6 tips to power CX this holiday season
During the holiday season, our clients in nearly all industries see a jump in support interactions. And this year, more customers will go online for customer service help. For each of our retail clients in particular, we will support more than 1 million digital customer interactions between now and January.
We’re in the trenches hearing from customers and associates every day about what makes a good experience after the sale. Here are some essential tips for we’ve learned that help make the holiday season jolly with a holistic, end-to-end customer experience in all channels.
1.Help customers help themselves. Add deadlines and other tips to help customers plan and understand the details of the purchase and post-purchase process. Optimize information to be clear, concise, and descriptive in places like contact center IVR messages, chatbots, website self-service options, FAQs, contact information, website home page, and associate scripts. Enable artificial intelligence and machine learning for simple interactions.
2.Promote robust omnichannel capabilities. Tout when you have amazing capabilities such buy online, pick up in store, flexible return options, mobile receipts, showroom services, or other features. Spread the word on your IVR, website, via social, and in your associate scripts.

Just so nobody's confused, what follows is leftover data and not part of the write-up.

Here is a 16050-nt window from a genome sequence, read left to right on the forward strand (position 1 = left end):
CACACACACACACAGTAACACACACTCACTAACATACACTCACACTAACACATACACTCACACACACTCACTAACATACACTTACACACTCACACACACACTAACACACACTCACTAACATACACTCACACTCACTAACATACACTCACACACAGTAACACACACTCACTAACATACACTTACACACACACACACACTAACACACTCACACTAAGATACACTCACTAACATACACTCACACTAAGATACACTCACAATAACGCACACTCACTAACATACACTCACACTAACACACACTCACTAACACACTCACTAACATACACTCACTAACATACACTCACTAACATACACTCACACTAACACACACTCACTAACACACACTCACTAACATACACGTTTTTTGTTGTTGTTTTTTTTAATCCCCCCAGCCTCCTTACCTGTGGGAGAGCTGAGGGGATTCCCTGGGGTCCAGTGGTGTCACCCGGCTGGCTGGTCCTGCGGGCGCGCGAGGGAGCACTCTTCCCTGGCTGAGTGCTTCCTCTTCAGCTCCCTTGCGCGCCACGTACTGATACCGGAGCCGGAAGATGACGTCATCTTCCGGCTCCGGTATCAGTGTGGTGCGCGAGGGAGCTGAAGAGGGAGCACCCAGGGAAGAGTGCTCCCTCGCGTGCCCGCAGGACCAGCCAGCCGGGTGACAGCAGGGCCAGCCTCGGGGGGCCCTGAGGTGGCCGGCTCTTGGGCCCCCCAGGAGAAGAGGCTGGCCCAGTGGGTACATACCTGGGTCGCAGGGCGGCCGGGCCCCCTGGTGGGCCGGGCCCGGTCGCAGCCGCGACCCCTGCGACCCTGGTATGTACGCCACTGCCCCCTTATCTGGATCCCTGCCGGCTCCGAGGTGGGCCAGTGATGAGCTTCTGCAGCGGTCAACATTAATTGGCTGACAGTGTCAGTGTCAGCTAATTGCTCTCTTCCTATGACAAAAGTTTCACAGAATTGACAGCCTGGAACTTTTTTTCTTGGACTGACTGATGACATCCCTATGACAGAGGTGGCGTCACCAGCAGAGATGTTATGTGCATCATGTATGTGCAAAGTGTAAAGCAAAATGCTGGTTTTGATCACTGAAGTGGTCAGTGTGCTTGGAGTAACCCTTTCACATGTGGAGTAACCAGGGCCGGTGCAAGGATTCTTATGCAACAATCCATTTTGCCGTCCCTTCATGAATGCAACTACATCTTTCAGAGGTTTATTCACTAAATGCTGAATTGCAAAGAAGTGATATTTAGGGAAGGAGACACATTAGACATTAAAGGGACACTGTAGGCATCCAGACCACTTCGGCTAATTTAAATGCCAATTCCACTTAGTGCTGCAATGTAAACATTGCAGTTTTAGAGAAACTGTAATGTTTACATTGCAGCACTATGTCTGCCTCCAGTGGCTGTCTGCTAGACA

3.Encourage customer-facing associates with a rewarding culture, joyful atmosphere, gamification, and incentives to act in the best interests of the customer. Even simple prizes/incentives/rewards should be in play throughout the season; especially for nonretailers who support the holiday season, such as credit providers who manage identity threats and delivery companies tasked with the last mile of service.
4.Empower associates to be trusted advisors and “converse as a concierge.” Provide personalized recommendations to customers to help them make the most of the company’s products and services.
5.Coach versus teach. Take a coaching approach with associates. At the busy holiday season, they need to learn and apply while “on the field,” and circumstances are fluid and unpredictable. Give them the skills to handle a multitude of situations, and the flexibility to situations themselves whenever possible.
6.Share insight with everyone. Every employee within the organization contributes to the customer experience. Marketing, sales, operations, supply chain, finance, and the executive team all hold key insights that can help the company in real time. Share as frequently as feasible front-line insight that could help improve customer interactions and experiences across the company
If Thanksgiving in any indicator, the retail sector is primed for a good holiday season. And you can bet that the same consumer behavior observed is found in other industries, as well. Lessons learned from the first five days of the holiday season can be applied to keep the positive momentum around customer experience through the New Year and beyond.